Opponents Say Pilot Programs Could Lead to Privatization
By Sandra Basu
WASHINGTON—Calling the criteria to access community care “arbitrary” and “unnecessarily cumbersome,” VA Secretary David Shulkin, MD, sought support from lawmakers last month to improve the processes.
“Our goal is to modernize and consolidate community care. We owe veterans a program that is easy to understand and simple to administer and meets their needs,” Shulkin told lawmakers.
Some senators raised strong objections, however, questioning whether the proposals would ultimately lead to privatization of veterans’ care.
Under Shulkin’s proposed Veterans Coordinated Access and Rewarding Experiences Program (CARE), eligibility to access community care would no longer be based on distance from a VA facility or a 30-day or longer wait, as is currently the case with the Choice Program.
Instead, a clinical assessment by a VA clinician would result in a decision about whether a VA specialist is best for the patient or whether community care would better meet a patient’s needs.
“If community care is the answer, then the veteran chooses the provider from a high-performing network. … Assessment tools help veterans evaluate community providers and make the best choices themselves,” he said. “We may help veterans schedule appointments in the community or in some circumstance veterans may schedule the appointments themselves.”
Shulkin said this was all about “individualized, convenient, well-coordinated modern healthcare and a positive experience for the veteran” And that legislation is needed to make the proposed changes.
“If the VA doesn’t offer the necessary service then the veteran goes to the community. If the VA can’t provide timely services, then the veteran goes to the community. If there are unusual burdens in receiving care, then the veteran goes to the community,” he said.
Still, Shulkin said he was not recommending “unfettered access” to community care
Shulkin made his comments on the Choice Program, one of VA’s community care programs for veterans, at a Senate Committee on Veterans’ Affairs hearing.
“We are at the point where, if we don’t fix it permanently, we are going to have a program that is out of money, out of gas or out of both,” Senate Committee on Veterans’ Affairs Chairman Sen. Johnny Isakson (R-GA) said of the current VA Choice Program.
Several Democrats on the committee agreed that change was needed to VA’s community care program but expressed concern that Shulkin’s proposal might move VA too far in the direction of privatizing VA care.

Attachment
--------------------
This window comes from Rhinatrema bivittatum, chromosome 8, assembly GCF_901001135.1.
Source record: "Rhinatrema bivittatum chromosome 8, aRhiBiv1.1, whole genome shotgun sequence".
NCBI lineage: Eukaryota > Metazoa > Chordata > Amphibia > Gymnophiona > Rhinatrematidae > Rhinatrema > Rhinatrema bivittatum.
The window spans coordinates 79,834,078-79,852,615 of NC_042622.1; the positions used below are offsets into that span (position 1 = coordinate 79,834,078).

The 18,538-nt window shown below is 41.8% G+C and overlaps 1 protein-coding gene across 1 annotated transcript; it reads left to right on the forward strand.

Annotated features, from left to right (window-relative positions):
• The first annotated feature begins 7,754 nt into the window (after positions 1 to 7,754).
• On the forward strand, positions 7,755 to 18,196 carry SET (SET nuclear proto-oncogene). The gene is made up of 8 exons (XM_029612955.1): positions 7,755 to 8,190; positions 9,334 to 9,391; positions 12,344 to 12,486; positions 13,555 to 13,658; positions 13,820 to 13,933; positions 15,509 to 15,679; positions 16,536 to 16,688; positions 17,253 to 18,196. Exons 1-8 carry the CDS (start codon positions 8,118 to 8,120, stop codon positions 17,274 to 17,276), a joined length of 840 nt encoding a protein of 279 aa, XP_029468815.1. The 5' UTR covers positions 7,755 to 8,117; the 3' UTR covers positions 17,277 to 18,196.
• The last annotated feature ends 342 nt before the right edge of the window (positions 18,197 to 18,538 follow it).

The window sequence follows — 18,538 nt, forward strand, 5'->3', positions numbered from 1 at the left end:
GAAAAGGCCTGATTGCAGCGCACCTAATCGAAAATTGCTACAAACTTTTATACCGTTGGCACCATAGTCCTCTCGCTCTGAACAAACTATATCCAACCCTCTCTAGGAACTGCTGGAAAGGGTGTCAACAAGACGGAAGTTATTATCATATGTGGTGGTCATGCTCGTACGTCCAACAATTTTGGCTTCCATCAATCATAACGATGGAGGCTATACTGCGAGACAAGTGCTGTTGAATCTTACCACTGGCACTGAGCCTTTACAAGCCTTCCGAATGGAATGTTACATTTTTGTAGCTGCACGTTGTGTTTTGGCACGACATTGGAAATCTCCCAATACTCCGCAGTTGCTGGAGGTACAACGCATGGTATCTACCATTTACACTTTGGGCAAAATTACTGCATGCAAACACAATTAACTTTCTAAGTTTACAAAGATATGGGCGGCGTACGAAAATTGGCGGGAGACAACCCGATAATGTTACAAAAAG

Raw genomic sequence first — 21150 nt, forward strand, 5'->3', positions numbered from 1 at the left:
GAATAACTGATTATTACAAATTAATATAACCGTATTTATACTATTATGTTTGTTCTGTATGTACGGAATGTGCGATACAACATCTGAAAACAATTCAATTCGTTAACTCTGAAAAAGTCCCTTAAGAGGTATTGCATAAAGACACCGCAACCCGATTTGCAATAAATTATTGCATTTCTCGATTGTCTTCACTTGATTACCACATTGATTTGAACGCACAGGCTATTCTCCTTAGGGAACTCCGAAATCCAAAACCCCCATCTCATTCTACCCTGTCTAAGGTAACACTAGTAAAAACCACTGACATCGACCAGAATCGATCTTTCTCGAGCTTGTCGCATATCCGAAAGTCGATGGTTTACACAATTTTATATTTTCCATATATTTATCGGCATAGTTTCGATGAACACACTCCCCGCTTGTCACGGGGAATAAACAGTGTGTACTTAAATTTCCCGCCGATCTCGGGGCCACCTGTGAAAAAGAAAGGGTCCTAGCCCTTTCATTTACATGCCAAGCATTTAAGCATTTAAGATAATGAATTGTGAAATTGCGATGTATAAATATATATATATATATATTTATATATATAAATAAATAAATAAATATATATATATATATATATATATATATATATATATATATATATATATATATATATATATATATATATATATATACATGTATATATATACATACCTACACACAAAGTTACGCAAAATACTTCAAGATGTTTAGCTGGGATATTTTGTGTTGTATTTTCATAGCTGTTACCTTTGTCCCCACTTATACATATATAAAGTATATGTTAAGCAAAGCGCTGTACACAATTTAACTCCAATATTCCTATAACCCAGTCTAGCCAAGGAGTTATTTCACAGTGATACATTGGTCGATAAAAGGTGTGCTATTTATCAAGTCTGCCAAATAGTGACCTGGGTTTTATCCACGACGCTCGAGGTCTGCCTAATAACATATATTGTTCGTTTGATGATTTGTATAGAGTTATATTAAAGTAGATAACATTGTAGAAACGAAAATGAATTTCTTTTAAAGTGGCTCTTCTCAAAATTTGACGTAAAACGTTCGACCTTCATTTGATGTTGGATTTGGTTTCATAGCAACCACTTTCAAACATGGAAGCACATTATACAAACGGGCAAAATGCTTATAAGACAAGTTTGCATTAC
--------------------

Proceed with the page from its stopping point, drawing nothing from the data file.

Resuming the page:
Ranking Member Sen. Jon Tester (D-MT) said the proposed fiscal year 2018 budget gives a 33% increase for private sector care vs. 1.2% for care provided directly by VA.
“We are privatizing the VA with that budget,” Tester warned.
Shulkin answered, however, that VA is seeking flexibility from Congress to be able to transfer money between the two accounts so they can build capacity in the VA.
“The reason why we are letting people go in the community now is because, if VA doesn’t have it, we have to get them that care,” he said.
“If we don’t make the investment so that they can get that healthcare [inside VA], then they will never get it there,” Tester responded.
Also expressing concern was Sen. Patty Murray (D-WA), who pointed out that VA’s draft proposal for community care included pilot projects for VA regarding governance and an alternate care model that would send veterans directly to the private sector.
Murray noted that those proposals sound similar to concepts put forth by Concerned Veterans for America and in a paper that was known as the “strawman document,” written by seven of the 15 members of the Commission on Care.
“I just want you to know that I will not support them, and I will fight them with everything I have,” she said.
Shulkin said he would like feedback from lawmakers and that he was not in support of “of a program that would lead to privatization or shutting down the VA programs.”
“What I am in support of is using pilots to testing various ideas about governance, about the way the system should be organized and the way we should evolve,” he emphasized.
Isakson said pilot projects are an “opportunity” and should not be feared.
He also denied that VA’s CARE proposal “is a threat to VA and VA healthcare” and suggested it might have the opposite effect of putting “additional pressure on VA and VA healthcare to provide services to a greater number of veterans.”
“We have no goal whatsoever to reduce the role of the VA healthcare system in the life of a veteran,” Isakson stated.
Advocacy groups also had an opportunity to weigh in on the new community care proposal.
Veterans of Foreign Wars Director of the National Legislative Service Carlos Fuentes said his organization “largely supports” VA’s proposal but that it opposes the pilot projects that VA is seeking as part of the proposal.
American Legion National Legislative Assistant Director Jeff Steele told lawmakers, meanwhile, that the American Legion “adamantly opposes the degradation of organic VA healthcare services and calls on this Congress and administration to reinforce and strengthen VA.”
“The American Legion simply urges the Congress to fund the community care program at appropriate levels, which should be no less than what is currently being allocated without cannibalizing other areas of the VA budget,” he said.